That’s what Bubba always says, and to some extent I believe it, although I’ve always been more comfortable with the notion that there is some concrete Reality/Truth out there somewhere that is discoverable. It gives me hope. It helps me to trust that I just have to buckle down, put in some elbow grease and keep looking until I can finally shout, “Eureka!”

Some days, this is why parenting sucks. Because while we can look at ‘norms’ and ‘averages,’ each of our kids is an individual and they have their own quirks and lovable qualities and refusals to FIT IN THAT DAMN PIGEONHOLE ALREADY.

So Lola has some quirks. Okay, a lot of quirks. But that is what makes Lola, Lola. (I know that comma doesn’t belong there, but I needed the pause in between the two Lolas, so I had to leave it there). About six months ago, she began complaining of “habits” that bug her. I noticed them a long time ago, but figured that as long as they didn’t cause her any problems and she was otherwise healthy, I was going to leave them alone. Time’s up, Mom. She had gradually become aware of a tendency to raise her eyebrows and then scrunch them down as far as they could go. She did this about forty times a day, generally when she was physically still, like playing a card game or listening to a story or working out a problem at school. She was afraid that the other kids would notice and begin to make fun of her and, frankly, it freaked her out that it didn’t seem to be something she could stop doing.

She progressed from this to what we call the ‘bunny face’ where the skin on the bridge of her nose gathers up and she puckers up like she wants a kiss. Finally, about a month ago, she began noticing a severe eye roll to the top left that, by the end of the day, left her with awful headaches. Add to this a tendency to “claw” her hands when she needs to use them for something that requires concentration (piano practice, card games, math problems), and she is frustrated.

Those of you with kids who don’t fit the ‘norms’ will understand what ensued next. As many disparate ideas as there are specialists. My therapist offered to score a test for ADHD (seems Lola scores in the 90th percentile for hyperactivity – duh). The naturopath suggested we test for more food allergies, B vitamin deficiency, and anything that can cause hypersensitivity. Bubba doesn’t see it. Or maybe he doesn’t want to because perception is reality. Or maybe it’s just that he rarely spends quiet time with Lola – they are usually wrestling or shooting hoops or chasing each other around the yard. Lola’s teachers haven’t expressed concern, but she’s in a nontraditional school setting – she’s allowed to pace while she reads to herself, work cross-legged on the floor, dissect lamb hearts and brains, and help design her own curriculum. What teacher would notice hyperactivity or tics in that setting?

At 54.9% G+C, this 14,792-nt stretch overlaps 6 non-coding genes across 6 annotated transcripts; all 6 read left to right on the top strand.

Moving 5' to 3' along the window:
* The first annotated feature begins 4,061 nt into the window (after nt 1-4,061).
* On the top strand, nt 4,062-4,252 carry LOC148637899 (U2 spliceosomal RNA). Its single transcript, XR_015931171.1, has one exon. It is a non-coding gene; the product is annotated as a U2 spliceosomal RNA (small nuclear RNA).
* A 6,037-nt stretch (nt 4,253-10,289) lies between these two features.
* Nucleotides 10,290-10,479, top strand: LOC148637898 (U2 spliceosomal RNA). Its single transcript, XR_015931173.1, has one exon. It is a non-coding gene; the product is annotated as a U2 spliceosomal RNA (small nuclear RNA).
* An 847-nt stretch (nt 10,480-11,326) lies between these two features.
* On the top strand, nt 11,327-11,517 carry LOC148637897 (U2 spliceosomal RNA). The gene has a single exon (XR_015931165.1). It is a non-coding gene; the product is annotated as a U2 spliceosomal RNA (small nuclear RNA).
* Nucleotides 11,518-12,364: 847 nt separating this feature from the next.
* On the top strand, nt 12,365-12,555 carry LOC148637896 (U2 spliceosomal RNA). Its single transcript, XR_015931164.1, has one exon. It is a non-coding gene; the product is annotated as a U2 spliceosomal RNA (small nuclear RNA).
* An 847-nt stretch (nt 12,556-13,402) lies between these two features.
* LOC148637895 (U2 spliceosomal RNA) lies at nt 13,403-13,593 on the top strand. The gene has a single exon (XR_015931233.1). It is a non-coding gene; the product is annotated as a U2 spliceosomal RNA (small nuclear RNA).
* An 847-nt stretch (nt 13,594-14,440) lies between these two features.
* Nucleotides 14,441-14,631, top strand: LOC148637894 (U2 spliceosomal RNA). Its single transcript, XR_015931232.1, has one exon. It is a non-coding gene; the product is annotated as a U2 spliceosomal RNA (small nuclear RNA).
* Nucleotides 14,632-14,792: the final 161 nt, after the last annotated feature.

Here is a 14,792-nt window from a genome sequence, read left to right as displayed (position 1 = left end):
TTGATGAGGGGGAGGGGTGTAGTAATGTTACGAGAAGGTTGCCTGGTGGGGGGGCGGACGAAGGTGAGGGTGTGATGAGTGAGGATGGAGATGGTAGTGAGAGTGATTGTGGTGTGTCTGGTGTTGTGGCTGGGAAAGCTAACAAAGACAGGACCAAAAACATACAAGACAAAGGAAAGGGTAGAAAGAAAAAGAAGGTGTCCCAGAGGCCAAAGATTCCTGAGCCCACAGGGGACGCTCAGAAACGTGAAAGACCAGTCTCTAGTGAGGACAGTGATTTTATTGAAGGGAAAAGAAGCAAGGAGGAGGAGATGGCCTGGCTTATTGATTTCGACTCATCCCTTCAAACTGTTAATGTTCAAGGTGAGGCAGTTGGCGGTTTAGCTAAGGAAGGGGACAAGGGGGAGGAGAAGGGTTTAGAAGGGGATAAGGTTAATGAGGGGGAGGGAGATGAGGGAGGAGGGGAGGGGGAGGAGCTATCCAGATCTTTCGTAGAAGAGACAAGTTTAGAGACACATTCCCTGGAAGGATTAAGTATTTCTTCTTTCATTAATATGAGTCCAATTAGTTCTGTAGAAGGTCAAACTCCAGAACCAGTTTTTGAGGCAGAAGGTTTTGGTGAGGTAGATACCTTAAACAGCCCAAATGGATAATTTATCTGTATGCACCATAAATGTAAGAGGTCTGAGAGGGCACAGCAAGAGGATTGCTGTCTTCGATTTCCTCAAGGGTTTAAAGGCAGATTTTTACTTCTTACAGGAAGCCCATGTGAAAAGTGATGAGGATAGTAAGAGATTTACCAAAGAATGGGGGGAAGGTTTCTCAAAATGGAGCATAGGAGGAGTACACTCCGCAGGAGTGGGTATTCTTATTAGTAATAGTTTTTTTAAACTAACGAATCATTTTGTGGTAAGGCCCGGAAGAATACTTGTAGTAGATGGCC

The therapist and the doctor see it. Lola feels it. She admits not telling her father about it because she’s embarrassed. In the meantime, I’m loathe to medicate her for ADHD since those symptoms don’t seem to be causing her problems and, what if they take away the essential Lola-ness that she has to be funny and crazy and impulsive (well, I could lose some of the impulsivity…). Are the tics Tourette’s? I long suspected that Dad had some form of Tourette’s, but he’s gone now and there’s nobody to corroborate that.

I’m at a crossroads and wondering whether there is some concrete Reality/Truth out there that is discoverable. If so, should I kill myself to find it? If not, what’s the best course of action? And whose perceptions trump whose? Is Bubba’s reality more real than mine? What about Lola’s?

3 replies
  1. Anonymous
    Anonymous says:

    How much do I wish that perception would become a reality…How much do I wish that things would go away when we don't think about it, although dwelling on them is not helpful either. I also think that recognizing that there is an issue that needs to be addressed is the first step in finding the help she needs and deserved.
    The fact in itself that she recognizes that she has a problem that she cannot control and that she came to you about it, would be enough for me to look for help. It does not mean that it is a major problem to the medical community but it is a major problem to her now.
    From what you are writing I also don't see any indication that it is somehow improving on its own.
    I wish I had any advice at where to proceed from there. Unfortunately it can be an absolute nightmare as parents to know how to proceed in these conditions, when our kids do not fit in any well defined category. How many times did I feel that I wanted to give up when all the Doctors were pulling in different directions, blaming each others for not finding a diagnostic. It is extremely hard to maintain your sanity in these conditions, but the love for your child and the unconditional support of a few friends will help you to pursue the issue.
    Finally, Lola is a very bright sensitive girl who would more live in the moment that dwell on problems. I think that she knows very well that there is a problem that needs to be addressed and she wants your help in finding a solution. I personally think that the fact that you recognize that her problem is real will already help her a lot, even if it takes some time to find what can really help her.


  2. Deb Shucka
    Deb Shucka says:

    Oh, Kari, what a difficult dilemma. I have no advice, only prayers and love for you all. I love how you've allowed Lola to be the one to decide when she wants to change a thing. That's not about perception. That feels like love and understanding to me.


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